Document Type

Thesis - Open Access

Award Date


Degree Name

Master of Science (MS)

Department / School

Civil and Environmental Engineering

First Advisor

Francis Ting


particle separation, sediment, suspension, V3V software, vortex, wave


Breaking waves suspend and transport large amounts of sediment particles in the surf zone. Two important aspects of the problem are the mechanism of sediment suspension and the distribution of the suspended sediment. One approach to solving this problem is to measure the sediment particles’ position and movement simultaneously with the characteristics of the flow field. Previous studies have found that sediment suspension events are related to a number of flow parameters including the vertical velocity, vorticity, horizontal velocity, turbulent kinetic energy, total shear stress, and turbulent shear stress. The objective of this study was to design and conduct an experiment that would allow for the gathering of data on the flow field and individual sediment particles simultaneously so the relationship between the characteristics of the flow field and sediment suspension and transport could be understood. The experiment was performed in a laboratory flume tilted at a slope of 2.5% with a piston type wave maker. Plunging regular waves were generated with a wave height of 0.14 m and a wave period of 3.6 s. Images of the breaking-wave-induced flow field were captured using a Volumetric Three-Component Velocimetry (V3V) system manufactured by TSI Inc. Near neutrally buoyant tracer particles were introduced in the flow to follow the fluid motion with a diameter of 54 microns and specific gravity of 1.05. The sediment particles were round white glass beads with a diameter that ranged from 0.212 to 0.25 mm and a specific gravity of 2.5. The sediment particles were separated from the tracer particles using the TSI Insight V3V 4GTM program based on the radius, intensity, percent overlap, and search tolerances of the particle images. Thirty-five tests were conducted. The measured velocity fields were studied and nine representative events were selected and analyzed in detail. The nine cases involve specific breaking-wave-generated flow structures and their interactions with the sediment. The measurements show that vertical velocity, shear stress, and vorticity were all highly related to sediment suspension. The measured data are discussed with the literature on sediment suspension by breaking waves and large-scale organized flow structures generated by other flows.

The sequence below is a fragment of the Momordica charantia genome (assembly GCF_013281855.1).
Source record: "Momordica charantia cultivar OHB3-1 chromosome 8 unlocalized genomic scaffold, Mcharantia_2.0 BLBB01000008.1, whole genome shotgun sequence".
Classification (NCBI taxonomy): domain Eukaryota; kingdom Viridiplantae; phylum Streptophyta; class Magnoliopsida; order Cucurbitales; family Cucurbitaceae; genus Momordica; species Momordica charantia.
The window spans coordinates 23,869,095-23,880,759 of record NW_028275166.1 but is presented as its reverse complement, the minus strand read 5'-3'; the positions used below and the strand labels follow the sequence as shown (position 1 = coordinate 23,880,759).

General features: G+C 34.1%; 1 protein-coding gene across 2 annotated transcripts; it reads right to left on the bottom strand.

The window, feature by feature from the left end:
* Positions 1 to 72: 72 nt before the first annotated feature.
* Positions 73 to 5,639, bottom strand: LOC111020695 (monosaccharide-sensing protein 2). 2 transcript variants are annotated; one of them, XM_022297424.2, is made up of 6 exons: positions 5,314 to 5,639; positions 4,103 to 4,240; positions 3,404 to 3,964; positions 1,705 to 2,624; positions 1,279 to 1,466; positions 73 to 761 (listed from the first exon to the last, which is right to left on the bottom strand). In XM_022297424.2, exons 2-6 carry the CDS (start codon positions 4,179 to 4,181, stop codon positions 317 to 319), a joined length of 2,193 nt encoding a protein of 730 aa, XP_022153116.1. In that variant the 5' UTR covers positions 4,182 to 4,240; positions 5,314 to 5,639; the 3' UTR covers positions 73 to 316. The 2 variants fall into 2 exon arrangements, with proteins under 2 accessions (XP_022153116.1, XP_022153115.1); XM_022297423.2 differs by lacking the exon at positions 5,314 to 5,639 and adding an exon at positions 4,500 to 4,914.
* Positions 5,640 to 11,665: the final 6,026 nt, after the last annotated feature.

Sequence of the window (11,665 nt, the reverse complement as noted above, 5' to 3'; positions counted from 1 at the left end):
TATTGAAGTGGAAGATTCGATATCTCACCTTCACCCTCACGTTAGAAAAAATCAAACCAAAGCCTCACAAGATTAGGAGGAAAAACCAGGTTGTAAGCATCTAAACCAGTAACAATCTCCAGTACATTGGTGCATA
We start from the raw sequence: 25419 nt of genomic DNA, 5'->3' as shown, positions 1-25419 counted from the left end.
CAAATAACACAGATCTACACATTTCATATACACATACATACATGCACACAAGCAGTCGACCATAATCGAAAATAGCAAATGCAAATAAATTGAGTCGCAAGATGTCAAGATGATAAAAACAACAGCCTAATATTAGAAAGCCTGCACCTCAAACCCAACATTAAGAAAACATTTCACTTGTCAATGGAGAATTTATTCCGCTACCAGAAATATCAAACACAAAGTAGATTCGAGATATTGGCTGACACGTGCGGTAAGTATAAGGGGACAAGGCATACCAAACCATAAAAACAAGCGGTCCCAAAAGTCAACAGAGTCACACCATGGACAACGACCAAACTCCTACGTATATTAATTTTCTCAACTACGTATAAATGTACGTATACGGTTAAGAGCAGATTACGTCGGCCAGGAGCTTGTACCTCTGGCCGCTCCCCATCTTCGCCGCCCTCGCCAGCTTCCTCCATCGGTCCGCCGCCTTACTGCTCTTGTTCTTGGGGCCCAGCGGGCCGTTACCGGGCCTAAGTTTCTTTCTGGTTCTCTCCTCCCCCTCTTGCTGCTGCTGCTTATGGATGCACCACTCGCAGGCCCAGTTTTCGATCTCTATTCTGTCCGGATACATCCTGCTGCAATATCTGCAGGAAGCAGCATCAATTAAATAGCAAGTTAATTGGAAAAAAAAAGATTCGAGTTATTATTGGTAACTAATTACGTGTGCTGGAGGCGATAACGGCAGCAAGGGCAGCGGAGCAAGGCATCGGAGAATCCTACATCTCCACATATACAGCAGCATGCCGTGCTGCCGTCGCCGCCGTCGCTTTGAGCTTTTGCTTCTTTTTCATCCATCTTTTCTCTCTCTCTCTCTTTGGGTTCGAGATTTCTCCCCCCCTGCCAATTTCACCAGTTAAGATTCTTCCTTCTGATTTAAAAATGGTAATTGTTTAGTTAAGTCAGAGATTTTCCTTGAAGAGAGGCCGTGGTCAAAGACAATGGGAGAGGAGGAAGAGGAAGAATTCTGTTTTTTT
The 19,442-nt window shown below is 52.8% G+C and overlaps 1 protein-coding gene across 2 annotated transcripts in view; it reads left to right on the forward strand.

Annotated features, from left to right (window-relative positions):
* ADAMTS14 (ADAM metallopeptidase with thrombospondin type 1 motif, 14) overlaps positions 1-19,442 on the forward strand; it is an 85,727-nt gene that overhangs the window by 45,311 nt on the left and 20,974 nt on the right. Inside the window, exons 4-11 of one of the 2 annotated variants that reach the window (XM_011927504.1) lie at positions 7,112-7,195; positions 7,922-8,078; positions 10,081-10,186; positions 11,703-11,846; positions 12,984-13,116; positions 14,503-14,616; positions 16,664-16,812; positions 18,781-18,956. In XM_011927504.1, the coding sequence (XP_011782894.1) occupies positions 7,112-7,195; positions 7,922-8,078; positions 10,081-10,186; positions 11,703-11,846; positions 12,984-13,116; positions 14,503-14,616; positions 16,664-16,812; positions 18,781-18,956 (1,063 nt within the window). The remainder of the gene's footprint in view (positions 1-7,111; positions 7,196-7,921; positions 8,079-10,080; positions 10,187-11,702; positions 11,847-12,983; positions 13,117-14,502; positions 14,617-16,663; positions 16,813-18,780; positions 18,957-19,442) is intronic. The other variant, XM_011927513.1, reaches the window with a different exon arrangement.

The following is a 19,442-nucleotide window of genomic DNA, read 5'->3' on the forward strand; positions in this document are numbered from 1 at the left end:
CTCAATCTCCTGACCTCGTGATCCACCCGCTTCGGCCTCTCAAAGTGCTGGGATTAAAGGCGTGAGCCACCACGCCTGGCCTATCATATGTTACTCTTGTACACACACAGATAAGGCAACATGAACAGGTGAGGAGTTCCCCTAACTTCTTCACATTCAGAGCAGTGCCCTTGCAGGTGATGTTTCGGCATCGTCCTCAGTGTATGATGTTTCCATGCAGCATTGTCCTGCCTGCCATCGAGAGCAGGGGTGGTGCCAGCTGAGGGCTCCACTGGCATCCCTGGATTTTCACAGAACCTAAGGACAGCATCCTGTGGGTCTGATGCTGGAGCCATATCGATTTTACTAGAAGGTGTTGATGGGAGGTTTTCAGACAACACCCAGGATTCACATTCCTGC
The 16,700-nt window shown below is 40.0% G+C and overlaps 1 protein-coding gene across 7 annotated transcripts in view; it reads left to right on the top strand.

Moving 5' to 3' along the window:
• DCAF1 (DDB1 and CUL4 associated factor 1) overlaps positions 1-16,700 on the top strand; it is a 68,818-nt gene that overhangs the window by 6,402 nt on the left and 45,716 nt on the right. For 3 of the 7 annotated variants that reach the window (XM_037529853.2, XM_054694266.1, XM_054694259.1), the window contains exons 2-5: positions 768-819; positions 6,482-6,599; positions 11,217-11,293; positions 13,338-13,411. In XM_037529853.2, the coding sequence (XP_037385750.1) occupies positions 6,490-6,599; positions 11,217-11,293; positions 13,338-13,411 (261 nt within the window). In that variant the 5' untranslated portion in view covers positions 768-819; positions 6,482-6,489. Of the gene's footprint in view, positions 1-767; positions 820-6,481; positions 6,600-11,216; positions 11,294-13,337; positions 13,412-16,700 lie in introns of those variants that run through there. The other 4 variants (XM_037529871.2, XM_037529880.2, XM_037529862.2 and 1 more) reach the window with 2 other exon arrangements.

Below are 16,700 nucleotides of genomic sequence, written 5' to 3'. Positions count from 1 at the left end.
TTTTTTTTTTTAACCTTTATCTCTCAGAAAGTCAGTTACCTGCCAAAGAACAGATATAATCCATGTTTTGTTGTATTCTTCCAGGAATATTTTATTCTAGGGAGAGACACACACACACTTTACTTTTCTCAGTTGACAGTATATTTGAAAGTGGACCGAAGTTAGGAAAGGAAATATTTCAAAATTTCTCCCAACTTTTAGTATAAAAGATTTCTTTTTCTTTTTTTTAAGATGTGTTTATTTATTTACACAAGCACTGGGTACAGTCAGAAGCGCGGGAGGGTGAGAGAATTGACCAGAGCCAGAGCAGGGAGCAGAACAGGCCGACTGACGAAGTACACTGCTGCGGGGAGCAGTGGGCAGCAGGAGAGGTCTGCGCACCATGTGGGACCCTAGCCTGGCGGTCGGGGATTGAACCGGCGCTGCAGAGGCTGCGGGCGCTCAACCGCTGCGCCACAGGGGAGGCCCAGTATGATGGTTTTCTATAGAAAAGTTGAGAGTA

Library of Congress Subject Headings

Suspended sediments.
Waves -- Analysis.
Water waves -- Analysis.
Sediment transport.


Includes bibliographical references (pages 139-144)



Number of Pages



South Dakota State University



Rights Statement

In Copyright